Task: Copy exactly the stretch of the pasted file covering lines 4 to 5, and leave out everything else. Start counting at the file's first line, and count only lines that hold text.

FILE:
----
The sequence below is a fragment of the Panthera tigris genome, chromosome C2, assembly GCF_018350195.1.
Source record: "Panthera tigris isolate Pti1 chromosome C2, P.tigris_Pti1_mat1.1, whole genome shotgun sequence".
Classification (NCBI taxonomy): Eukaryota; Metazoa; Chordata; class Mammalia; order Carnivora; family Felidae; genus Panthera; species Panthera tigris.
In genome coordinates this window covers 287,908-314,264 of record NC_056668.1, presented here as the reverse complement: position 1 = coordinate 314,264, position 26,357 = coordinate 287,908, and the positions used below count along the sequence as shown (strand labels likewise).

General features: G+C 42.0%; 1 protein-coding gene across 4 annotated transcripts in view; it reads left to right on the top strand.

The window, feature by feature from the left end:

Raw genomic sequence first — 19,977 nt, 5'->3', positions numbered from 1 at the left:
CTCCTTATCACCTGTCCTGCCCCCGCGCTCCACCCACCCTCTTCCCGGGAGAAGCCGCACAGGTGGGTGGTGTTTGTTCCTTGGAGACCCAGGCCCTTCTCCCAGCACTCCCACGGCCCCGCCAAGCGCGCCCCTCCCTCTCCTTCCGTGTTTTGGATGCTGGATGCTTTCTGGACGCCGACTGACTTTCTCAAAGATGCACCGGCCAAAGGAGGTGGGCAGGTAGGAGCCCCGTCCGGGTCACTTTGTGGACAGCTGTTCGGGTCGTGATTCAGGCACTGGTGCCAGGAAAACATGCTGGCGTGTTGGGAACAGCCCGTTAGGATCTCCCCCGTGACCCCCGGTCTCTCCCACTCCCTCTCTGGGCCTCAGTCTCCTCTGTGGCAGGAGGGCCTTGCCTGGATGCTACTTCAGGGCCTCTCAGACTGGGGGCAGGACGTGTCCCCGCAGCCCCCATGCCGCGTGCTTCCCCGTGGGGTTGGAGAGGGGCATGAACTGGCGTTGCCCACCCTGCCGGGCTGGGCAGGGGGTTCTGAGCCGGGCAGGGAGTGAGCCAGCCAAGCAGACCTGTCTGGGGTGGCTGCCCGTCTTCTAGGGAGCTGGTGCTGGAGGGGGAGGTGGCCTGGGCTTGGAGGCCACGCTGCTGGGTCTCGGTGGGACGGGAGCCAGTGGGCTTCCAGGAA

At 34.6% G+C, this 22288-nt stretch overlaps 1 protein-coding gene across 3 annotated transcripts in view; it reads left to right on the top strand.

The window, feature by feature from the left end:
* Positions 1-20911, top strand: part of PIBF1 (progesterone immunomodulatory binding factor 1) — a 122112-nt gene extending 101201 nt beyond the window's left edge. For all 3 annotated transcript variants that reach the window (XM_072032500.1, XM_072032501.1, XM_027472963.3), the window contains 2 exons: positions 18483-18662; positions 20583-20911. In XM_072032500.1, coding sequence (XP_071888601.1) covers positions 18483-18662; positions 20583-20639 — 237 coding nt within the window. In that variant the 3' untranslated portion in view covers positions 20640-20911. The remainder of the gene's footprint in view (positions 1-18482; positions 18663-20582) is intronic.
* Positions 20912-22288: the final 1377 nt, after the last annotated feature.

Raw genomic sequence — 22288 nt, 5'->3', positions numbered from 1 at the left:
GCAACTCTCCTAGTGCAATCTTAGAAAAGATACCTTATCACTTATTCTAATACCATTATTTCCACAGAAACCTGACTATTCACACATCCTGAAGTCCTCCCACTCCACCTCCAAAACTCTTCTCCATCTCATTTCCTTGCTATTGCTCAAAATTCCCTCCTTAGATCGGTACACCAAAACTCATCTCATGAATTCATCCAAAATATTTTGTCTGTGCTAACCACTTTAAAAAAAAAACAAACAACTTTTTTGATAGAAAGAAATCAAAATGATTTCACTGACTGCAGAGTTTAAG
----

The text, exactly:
In genome coordinates this window covers 287,908-314,264 of record NC_056668.1, presented here as the reverse complement: position 1 = coordinate 314,264, position 26,357 = coordinate 287,908, and the positions used below count along the sequence as shown (strand labels likewise).

General features: G+C 42.0%; 1 protein-coding gene across 4 annotated transcripts in view; it reads left to right on the top strand.